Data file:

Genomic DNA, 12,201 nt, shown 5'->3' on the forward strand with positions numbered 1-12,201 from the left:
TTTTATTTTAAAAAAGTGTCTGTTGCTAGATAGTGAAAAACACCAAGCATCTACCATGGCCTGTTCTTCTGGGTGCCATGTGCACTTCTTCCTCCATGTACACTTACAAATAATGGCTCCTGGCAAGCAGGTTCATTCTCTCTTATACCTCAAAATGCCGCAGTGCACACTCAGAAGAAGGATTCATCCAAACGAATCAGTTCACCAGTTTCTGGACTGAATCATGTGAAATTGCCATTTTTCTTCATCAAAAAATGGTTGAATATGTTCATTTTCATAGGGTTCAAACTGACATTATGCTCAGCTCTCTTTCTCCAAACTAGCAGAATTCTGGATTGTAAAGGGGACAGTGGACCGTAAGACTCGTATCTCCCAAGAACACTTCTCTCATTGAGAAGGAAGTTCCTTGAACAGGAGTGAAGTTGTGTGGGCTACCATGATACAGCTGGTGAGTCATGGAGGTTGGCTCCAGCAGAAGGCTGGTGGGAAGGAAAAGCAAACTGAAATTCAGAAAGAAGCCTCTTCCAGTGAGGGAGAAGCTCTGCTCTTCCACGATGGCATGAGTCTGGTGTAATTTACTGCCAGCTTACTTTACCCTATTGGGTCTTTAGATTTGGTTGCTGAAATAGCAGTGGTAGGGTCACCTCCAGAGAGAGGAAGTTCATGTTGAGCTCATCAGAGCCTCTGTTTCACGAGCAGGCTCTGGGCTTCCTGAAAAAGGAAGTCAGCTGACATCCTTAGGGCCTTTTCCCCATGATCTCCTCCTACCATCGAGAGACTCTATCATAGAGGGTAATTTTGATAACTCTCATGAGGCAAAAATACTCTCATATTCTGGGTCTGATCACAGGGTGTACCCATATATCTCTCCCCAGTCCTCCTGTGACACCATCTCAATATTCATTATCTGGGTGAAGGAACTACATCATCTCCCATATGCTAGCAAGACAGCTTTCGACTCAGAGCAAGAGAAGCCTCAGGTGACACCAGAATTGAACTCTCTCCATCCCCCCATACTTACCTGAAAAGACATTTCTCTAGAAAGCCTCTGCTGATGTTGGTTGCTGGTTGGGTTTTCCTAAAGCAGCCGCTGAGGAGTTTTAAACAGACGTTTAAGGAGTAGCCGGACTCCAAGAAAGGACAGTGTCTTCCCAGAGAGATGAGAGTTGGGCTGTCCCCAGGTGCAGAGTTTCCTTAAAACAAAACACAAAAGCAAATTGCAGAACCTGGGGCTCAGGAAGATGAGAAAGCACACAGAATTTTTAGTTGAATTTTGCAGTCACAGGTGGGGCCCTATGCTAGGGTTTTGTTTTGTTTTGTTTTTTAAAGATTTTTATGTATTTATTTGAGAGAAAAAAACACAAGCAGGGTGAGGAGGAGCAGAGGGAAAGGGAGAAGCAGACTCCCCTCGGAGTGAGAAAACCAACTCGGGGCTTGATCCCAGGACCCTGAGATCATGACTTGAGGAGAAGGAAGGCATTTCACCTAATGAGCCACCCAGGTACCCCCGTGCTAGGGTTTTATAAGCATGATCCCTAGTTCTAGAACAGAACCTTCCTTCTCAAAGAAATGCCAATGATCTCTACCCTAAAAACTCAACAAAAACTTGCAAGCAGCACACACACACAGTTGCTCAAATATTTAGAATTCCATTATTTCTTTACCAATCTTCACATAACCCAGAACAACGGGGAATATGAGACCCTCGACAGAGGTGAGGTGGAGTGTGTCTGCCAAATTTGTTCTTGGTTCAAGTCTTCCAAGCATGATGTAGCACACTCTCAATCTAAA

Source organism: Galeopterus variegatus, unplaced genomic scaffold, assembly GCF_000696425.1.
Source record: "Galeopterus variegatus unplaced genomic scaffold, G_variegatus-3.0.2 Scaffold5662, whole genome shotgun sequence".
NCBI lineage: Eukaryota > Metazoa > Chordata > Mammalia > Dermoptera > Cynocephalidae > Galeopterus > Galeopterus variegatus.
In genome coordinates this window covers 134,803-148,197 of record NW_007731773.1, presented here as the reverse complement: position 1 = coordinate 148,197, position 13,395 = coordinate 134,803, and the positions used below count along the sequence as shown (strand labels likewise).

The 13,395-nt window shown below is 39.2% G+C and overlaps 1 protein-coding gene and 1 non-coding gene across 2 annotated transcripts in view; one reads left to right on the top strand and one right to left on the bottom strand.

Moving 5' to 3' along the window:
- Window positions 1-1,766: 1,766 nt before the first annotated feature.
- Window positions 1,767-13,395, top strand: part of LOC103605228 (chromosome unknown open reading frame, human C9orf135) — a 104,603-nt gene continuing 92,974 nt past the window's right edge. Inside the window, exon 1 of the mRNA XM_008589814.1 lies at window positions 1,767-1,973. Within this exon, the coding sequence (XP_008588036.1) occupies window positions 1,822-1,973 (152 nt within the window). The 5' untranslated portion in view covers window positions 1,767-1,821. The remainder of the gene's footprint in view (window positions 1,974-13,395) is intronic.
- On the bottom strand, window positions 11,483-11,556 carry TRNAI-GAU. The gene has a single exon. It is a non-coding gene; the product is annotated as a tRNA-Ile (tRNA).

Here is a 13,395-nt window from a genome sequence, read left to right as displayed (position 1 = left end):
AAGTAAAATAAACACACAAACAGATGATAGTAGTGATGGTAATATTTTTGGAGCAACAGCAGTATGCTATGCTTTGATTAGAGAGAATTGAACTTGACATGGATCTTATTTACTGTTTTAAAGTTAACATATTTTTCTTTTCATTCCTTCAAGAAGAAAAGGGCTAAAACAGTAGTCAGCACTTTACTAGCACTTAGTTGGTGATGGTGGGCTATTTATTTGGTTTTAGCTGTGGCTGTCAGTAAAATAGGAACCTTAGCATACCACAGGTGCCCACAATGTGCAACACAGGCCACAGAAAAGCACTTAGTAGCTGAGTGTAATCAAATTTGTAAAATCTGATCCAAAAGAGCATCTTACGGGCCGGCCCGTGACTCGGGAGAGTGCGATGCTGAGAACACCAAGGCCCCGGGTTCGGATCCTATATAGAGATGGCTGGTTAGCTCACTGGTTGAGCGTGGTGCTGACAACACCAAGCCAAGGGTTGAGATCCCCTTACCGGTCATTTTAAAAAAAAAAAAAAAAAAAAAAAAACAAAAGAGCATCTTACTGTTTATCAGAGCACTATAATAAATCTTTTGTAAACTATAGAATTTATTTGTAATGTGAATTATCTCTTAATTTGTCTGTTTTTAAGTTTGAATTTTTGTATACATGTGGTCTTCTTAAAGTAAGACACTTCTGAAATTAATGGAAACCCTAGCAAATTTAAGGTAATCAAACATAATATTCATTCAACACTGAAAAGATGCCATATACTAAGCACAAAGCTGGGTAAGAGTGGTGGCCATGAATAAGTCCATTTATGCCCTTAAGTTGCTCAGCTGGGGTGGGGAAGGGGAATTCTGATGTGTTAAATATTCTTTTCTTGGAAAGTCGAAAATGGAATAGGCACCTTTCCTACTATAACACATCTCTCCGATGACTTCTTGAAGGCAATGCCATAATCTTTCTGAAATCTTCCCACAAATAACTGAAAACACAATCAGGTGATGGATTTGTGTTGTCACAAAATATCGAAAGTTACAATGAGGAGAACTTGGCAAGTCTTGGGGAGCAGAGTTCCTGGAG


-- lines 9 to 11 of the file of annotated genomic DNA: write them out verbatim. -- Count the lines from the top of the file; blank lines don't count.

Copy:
- Window positions 1-1,766: 1,766 nt before the first annotated feature.
- Window positions 1,767-13,395, top strand: part of LOC103605228 (chromosome unknown open reading frame, human C9orf135) — a 104,603-nt gene continuing 92,974 nt past the window's right edge. Inside the window, exon 1 of the mRNA XM_008589814.1 lies at window positions 1,767-1,973. Within this exon, the coding sequence (XP_008588036.1) occupies window positions 1,822-1,973 (152 nt within the window). The 5' untranslated portion in view covers window positions 1,767-1,821. The remainder of the gene's footprint in view (window positions 1,974-13,395) is intronic.
- On the bottom strand, window positions 11,483-11,556 carry TRNAI-GAU. The gene has a single exon. It is a non-coding gene; the product is annotated as a tRNA-Ile (tRNA).